Danielle had been to the campus in November, so for her, the spring visit was about having fun. She rattles off some of the highlights: seeing a DJ who used to work with the Beastie Boys; a party at the African-American House for its 30th anniversary; meeting Geoffrey Canada, a Bowdoin graduate and author of "Fist, Stick, Knife, Gun," which all freshmen are supposed to read for this year's orientation.

But there were tensions. One person got upset at another for branching off and meeting new people. "That's what we're going to do here," Omega says matter-of- factly. Nora reassured them that such experiences were part of their "storming" stage, where they learn how to deal with conflict so they can move on to "performing" as a cohesive unit.

The posse also learned about campus life from current or former students who have lived some aspect of a "minority" experience at Bowdoin. One had posse members in tears as he told of his initial adjustment and the self-questioning he went through. And Omega recalls that when they asked about dating, "they said, 'Don't even ask that question.' Minority guys said it's hard to get involved in good relationships."

But social life is only part of the game. To help with academics, each student has met with a tutor for several months.

Danielle, for example, is concentrating on improving her writing skills, having her tutor go over assignments she did at the John D. O'Bryant School in Roxbury. Her senior year included four regular classes, community service, and a Latin American studies class at the University of Massachusetts. She's thinking about studying environmental science/sociology or art/theater. Academic support is something Bowdoin takes seriously as well, for all students. The school offers intensive help in writing and quantitative skills, and has people "in the wings to give students the extra attention they need," Dean Steele says.

Danielle knows the Posse approach may elicit critical comments from peers. "I'm sure there'll be some people who feel like it's a minority scholarship, even though Lauren [the one white student in the posse] is in it. Or it's not fair and we don't deserve it because their grades are better.... We'll address it. Even though it's a leadership scholarship, our grades were also important. They looked at each one of us as a whole package."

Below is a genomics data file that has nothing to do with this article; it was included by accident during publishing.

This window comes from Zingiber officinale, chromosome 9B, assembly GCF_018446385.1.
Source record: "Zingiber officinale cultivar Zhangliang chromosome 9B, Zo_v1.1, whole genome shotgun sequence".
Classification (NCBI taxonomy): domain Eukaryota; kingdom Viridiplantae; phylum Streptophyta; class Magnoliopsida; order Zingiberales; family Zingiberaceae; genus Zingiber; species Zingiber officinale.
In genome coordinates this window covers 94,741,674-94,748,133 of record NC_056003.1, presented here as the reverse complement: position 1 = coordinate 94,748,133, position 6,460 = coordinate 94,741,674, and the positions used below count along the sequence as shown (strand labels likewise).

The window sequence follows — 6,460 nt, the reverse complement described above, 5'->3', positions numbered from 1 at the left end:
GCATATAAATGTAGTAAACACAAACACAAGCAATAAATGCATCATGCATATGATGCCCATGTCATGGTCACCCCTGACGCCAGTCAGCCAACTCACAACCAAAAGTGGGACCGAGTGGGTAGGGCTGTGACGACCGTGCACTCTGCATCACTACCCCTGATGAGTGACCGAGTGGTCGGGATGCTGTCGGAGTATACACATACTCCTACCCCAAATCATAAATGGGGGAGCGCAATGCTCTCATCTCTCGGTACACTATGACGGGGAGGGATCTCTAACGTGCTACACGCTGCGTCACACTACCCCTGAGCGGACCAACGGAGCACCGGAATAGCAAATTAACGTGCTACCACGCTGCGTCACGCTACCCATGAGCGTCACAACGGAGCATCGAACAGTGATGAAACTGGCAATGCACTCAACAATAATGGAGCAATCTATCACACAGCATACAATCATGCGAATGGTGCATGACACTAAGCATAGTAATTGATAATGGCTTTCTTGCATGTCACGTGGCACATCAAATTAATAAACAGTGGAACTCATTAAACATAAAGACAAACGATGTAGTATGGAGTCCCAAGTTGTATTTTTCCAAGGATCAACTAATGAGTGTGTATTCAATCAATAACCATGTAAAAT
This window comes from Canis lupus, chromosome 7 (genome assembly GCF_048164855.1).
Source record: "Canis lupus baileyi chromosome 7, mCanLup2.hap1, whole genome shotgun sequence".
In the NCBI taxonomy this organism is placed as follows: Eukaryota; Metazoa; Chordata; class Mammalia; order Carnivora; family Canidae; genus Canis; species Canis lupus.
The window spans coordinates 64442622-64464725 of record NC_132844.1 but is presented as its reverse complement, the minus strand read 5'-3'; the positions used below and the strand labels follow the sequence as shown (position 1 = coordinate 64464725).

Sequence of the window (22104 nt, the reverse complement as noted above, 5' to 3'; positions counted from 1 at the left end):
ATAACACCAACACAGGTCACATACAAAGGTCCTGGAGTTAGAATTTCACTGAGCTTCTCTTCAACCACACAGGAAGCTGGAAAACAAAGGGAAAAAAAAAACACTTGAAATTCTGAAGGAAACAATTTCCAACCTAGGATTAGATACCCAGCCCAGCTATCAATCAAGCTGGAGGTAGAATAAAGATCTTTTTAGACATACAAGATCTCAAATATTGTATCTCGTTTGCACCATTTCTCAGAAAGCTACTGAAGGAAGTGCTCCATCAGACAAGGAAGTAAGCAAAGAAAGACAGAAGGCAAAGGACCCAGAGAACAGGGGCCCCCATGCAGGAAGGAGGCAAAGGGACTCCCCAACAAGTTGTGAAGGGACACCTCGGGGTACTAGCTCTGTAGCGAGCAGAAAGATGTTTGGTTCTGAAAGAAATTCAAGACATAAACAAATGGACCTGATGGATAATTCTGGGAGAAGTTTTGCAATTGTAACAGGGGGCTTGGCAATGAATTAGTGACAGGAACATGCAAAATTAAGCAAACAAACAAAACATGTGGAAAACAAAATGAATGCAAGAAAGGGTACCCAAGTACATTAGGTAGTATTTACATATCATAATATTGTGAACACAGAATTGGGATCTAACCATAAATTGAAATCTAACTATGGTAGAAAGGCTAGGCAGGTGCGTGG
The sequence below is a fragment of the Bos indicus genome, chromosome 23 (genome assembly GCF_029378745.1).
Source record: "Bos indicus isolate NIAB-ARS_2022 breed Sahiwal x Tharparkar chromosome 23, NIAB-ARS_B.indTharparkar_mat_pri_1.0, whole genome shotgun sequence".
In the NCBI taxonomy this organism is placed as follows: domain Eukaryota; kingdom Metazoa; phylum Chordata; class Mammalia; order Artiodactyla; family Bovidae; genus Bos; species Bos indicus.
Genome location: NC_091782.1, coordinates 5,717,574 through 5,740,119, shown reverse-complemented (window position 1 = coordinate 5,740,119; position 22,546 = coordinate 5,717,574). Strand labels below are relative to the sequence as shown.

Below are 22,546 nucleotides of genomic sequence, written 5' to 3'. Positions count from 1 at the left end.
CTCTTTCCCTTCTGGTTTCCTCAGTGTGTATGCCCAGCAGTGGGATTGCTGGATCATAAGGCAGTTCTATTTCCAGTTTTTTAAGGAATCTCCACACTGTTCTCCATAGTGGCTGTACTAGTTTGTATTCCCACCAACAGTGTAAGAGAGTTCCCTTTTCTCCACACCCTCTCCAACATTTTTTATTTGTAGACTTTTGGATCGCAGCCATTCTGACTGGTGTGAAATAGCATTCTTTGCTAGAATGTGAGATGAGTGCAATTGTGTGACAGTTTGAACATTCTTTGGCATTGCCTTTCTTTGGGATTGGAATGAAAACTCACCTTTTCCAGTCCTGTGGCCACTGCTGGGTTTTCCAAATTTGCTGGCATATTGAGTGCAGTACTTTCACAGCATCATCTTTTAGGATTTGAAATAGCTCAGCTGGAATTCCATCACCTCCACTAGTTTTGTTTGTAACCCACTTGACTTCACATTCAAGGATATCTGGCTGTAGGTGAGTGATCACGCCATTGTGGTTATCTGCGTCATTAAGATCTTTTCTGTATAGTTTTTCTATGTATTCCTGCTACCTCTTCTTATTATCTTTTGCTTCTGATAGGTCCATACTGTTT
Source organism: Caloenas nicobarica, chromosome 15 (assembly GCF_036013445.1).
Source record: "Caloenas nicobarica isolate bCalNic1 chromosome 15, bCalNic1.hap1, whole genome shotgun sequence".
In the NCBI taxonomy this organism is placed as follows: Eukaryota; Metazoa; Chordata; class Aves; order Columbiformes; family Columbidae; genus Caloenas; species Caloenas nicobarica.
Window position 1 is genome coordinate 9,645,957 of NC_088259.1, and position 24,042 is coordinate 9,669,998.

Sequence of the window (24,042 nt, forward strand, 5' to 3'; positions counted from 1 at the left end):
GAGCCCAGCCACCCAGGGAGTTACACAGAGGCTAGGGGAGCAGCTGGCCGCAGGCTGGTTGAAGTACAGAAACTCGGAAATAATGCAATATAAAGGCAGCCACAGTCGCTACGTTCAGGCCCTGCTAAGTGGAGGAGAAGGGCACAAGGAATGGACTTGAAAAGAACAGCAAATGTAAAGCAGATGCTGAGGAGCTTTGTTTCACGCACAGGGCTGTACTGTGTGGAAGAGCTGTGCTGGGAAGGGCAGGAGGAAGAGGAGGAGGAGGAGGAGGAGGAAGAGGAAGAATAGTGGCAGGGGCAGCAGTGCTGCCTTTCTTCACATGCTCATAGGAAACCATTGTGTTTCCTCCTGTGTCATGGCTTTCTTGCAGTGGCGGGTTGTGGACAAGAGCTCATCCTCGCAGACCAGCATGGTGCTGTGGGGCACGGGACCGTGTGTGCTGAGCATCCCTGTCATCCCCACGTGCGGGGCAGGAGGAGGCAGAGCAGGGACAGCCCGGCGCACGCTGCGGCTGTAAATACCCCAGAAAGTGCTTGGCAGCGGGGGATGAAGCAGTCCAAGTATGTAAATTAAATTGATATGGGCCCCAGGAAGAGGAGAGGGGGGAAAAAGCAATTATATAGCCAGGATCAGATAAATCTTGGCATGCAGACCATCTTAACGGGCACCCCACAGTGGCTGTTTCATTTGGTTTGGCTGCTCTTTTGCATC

By late July, it's getting real. Before a meeting, some of the Posse members compare notes on where their soon-to-be roommates are from and how their parents reacted to the bill for their portion of the roughly $6,000 it costs for room and board (the scholarship covers the yearly $24,000 tuition).

Eider says he plans to go out for crew, although people say he's too short to make first string. "I'm excited because I know it's not what people expect me to do," he says, tipping back in his chair. Lauren Flinn jokes that when she starts a seminar on race, she'll see the whole posse sitting there.

Their meeting this week has them practicing how to create and run their own workshops, something that their campus mentor will help with, too. They no longer need the Koosh ball to indicate who can speak. Breaking into three groups, they scurry to plan mini-presentations on topics they've just brainstormed: gender roles, classism, and confronting stereotypes. After each one, they do a quick critique.

The posse's come a long way since the get-to-know you meetings in January. There are just a few weeks left, and a retreat during which they'll navigate a ropes course to test their teamwork.

A month before she leaves for college, Danielle sits in her godmother's kitchen, holding one of a gaggle of rescued cats and reflecting on how much she's grown with her posse. "I've learned that I can really work well with others, I guess. I really like to do things by myself... Like, I run track 'cause if I mess up I know whose fault it is. I've learned ... I can trust somebody else to help me out or to understand where I'm coming from...." Danielle doesn't give details, but says she and two other students have recently been through some "tragedies" (characterized by Nora, the Posse director, as "family situations").

"For some people, it's been really hard," Danielle says. "And the fact that they're still really committed and still optimistic and excited about going to school, it's just really amazing."

Whether they're facing serious obstacles or putting in long hours at summer jobs, seeing everyone pull together as they prepare to step onto Bowdoin's campus makes Danielle realize how glad she is to have her posse, "how important they are in your life."

The Monitor plans to follow up on how posse members are doing as they negotiate their first year at Bowdoin - and how they influence campus life. E-mail comments to teichers@csps.com

(c) Copyright 2000. The Christian Science Publishing Society